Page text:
One is first struck by the few remaining pillars of the Temple of Hercules which was built at the time of the Emperor Marcus Aurelius (as seen in the film "Gladiator") who reigned from 161-180 AD. There are remains of a Byzantine Church which was probably 6th century and destroyed by earthquakes rather than invaders. The other notable structure of the site - which still remains to be fully excavated - is the Omayyad Palace. This was originally built around 720 AD as the residence of the governor of Amman and subsequently served administrations for the next 400 years. The walls of Audience Hall of the palace are still standing and the Spanish have reconstructed the wooden domed roof. The hill is home to the Archaeological Museum which we visited. This is located in a small building south of the palace and houses jewellery, pottery and sculpture dating back 100,000-250,000 years. Particularly fascinating are fragments of the Dead Sea scrolls.

    From the Citadel, one can look down and see the Roman Theatre and this was where we spent our remaining hour in Amman. This was built in the reign of Antoninus Pius (138-161 AD) when the city was known as Philadelphia. It is cut into the northern side of a hill that once served as a necropolis and seats some 6,000. Standing at the base in the centre, the acoustics were impressive. Roger wanted a photograph of Vee on one of the tiers but, such was her enthusiasm for the place, that she climbed right to the top and suffered aching legs for her effort. At the base of the theatre, on either side, are two small museums - the Folklore Museum and the Museum of Popular Traditions - both of which we visited briefly.


    About 1.30 pm, we left Amman and headed south. An hour later, we stopped at a service area just north of the town of Al-Qatrana to have some lunch. We all took the tasty traditional Jordanian dish of mansaf, lamb on the bone served with rice & pinenuts and a tangy yoghurt [click here]. According to a guidebook, in the most traditional version of this speciality, the gaping head of the sheep is on display and the delicacy is the eyes or tongue. Pressing on, we passed roadside stalls selling seasonal huge green water melons and, turning west for a while, reached Karak Castle.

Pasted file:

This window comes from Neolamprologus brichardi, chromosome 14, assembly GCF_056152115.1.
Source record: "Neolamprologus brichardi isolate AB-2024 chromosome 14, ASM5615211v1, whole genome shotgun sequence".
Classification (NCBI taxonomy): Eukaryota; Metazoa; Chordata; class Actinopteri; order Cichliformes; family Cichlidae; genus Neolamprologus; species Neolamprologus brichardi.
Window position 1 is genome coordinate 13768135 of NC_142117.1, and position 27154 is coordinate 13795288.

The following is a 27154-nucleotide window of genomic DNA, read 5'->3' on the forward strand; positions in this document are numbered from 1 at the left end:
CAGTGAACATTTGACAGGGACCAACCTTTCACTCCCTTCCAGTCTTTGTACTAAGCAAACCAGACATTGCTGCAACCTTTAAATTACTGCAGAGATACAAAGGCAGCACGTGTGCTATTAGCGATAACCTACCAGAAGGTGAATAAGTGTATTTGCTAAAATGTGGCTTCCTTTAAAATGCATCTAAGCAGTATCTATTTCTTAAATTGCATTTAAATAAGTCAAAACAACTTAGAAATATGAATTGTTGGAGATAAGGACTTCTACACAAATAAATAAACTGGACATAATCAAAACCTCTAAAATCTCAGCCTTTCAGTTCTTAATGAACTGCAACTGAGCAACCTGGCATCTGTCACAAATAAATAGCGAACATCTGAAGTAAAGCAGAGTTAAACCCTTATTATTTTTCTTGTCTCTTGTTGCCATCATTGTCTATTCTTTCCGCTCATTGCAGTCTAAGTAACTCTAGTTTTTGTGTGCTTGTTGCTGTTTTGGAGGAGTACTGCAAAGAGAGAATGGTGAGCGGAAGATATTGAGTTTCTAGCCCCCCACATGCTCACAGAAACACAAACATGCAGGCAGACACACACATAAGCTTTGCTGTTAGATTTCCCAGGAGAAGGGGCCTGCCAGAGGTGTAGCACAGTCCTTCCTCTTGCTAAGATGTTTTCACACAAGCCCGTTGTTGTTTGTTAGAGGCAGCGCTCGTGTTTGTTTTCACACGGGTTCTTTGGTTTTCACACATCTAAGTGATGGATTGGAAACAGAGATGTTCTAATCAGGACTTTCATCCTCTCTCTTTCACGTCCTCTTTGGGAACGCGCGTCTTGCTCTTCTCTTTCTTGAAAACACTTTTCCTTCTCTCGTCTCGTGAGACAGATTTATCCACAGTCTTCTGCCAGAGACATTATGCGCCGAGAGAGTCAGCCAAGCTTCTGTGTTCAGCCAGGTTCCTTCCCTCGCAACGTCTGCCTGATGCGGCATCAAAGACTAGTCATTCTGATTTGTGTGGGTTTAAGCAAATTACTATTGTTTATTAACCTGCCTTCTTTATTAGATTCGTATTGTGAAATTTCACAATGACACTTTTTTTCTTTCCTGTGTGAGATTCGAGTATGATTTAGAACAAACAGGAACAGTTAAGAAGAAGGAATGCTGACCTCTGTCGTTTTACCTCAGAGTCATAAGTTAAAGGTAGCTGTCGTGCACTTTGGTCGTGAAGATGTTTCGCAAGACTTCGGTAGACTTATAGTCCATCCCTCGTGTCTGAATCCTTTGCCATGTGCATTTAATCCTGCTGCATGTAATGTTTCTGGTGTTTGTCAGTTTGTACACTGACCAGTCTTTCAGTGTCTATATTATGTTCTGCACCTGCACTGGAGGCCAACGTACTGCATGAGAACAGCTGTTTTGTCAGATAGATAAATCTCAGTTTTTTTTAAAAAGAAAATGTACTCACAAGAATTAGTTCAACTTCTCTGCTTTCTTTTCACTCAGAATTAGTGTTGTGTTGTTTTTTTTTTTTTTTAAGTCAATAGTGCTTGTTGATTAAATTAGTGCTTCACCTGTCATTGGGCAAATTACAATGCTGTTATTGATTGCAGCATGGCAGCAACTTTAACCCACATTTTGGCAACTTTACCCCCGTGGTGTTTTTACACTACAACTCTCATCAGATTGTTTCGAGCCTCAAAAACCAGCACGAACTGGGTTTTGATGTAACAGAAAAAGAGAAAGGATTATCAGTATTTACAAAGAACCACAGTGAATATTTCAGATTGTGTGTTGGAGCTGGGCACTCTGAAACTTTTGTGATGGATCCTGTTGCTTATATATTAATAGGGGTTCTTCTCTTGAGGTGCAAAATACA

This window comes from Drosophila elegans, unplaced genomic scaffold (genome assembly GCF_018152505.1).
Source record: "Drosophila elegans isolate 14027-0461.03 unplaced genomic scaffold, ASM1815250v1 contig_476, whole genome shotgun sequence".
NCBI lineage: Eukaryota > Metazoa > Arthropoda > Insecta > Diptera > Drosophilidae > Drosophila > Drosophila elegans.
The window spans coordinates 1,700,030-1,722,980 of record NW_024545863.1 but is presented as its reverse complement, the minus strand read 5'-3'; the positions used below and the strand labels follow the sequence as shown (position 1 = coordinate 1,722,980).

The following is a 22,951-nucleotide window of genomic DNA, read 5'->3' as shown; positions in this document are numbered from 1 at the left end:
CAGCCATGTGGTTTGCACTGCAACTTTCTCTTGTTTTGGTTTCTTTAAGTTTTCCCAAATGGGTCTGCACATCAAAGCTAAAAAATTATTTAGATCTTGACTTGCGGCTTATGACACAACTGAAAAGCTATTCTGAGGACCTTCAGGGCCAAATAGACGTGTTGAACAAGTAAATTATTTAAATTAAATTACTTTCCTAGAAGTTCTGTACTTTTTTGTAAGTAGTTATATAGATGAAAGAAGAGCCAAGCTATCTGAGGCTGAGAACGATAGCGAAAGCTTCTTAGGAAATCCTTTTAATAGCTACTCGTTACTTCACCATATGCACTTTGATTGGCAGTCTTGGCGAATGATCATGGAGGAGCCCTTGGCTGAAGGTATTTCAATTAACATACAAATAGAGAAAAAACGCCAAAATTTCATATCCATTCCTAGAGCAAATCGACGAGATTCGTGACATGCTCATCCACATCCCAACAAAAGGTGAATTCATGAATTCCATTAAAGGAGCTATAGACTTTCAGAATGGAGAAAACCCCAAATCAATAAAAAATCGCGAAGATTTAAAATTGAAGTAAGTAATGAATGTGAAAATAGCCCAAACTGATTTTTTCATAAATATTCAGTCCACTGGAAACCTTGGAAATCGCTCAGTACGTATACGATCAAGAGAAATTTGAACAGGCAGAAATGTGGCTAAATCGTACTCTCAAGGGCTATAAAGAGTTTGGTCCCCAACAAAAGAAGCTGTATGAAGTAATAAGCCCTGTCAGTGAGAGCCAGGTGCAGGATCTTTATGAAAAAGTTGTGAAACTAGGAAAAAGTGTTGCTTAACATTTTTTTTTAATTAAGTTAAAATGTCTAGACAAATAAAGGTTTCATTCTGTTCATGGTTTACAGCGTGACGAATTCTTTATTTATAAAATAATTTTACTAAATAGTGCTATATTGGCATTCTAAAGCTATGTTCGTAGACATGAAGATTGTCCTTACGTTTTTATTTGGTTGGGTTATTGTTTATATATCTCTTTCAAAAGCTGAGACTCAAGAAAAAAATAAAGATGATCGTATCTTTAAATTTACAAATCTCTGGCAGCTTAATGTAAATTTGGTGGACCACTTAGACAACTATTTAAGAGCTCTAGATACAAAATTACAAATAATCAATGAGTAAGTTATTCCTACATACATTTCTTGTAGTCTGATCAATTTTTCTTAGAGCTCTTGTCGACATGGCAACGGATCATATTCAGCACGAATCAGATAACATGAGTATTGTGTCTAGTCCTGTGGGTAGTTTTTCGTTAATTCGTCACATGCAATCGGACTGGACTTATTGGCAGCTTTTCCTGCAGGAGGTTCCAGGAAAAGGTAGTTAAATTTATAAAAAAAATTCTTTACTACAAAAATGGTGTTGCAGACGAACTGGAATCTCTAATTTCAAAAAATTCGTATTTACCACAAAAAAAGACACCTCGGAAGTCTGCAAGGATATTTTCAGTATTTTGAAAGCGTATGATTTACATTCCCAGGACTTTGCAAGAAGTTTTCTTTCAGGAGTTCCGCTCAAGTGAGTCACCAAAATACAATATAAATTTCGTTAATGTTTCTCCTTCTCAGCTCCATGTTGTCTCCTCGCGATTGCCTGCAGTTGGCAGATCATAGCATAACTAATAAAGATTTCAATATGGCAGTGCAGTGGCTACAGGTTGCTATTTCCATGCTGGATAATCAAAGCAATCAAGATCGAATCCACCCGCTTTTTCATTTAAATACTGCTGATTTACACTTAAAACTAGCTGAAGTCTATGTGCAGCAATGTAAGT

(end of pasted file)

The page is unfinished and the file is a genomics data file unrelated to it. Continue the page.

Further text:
The city of Karak itself is mentioned several times in the Bible and the 12th century castle - 900 metres (2,952 feet) above sea level - is an ancient Crusader stronghold built in 1142 that survives only as ruins which one guide book descibes as "more imposing than beautiful". There is not a great deal to see, but the history of the place is compelling. This was the castle of the cruel French crusader Renaud de Chatillon portrayed in the recent Ridley Scott movie "Kingdom Of Heaven" [for review click here] by actor Brendan Gleeson. He is notorious for attacking Muslim pilgrims and for throwing prisoners down the steep slopes by the castle's ramparts. In 1188, the castle fell to Saladin and his forces after a seige of eight months. There are remains of the Marmeluke palace added in to the castle in the 13th century. From the castle, one can usually just make out the Dead Sea.

    Inside the remains at Karak Castle


    We left Karak at 5.30 pm and continued southwards, reaching Petra at 7.40 pm, so we had been on the move for over nine and a half hours and were ready to check into the Petra Crowne Plaza Hotel [click here] for the next three nights. The location of the hotel was wonderful - beside a wall of lumpy red rock.

    Petra - the name of which comes from the Greek word for rock - was the site of human settlements since prehistoric times but, before the Nabataean Arabs came, it was just another watering hole. It was first established by the previously nomadic Nabataeans sometime around the 6th century BC. The Nabataeans' original homeland lay in north-eastern Arabia but they migrated west in the 6th century BC. Their name means literally 'carving monuments'.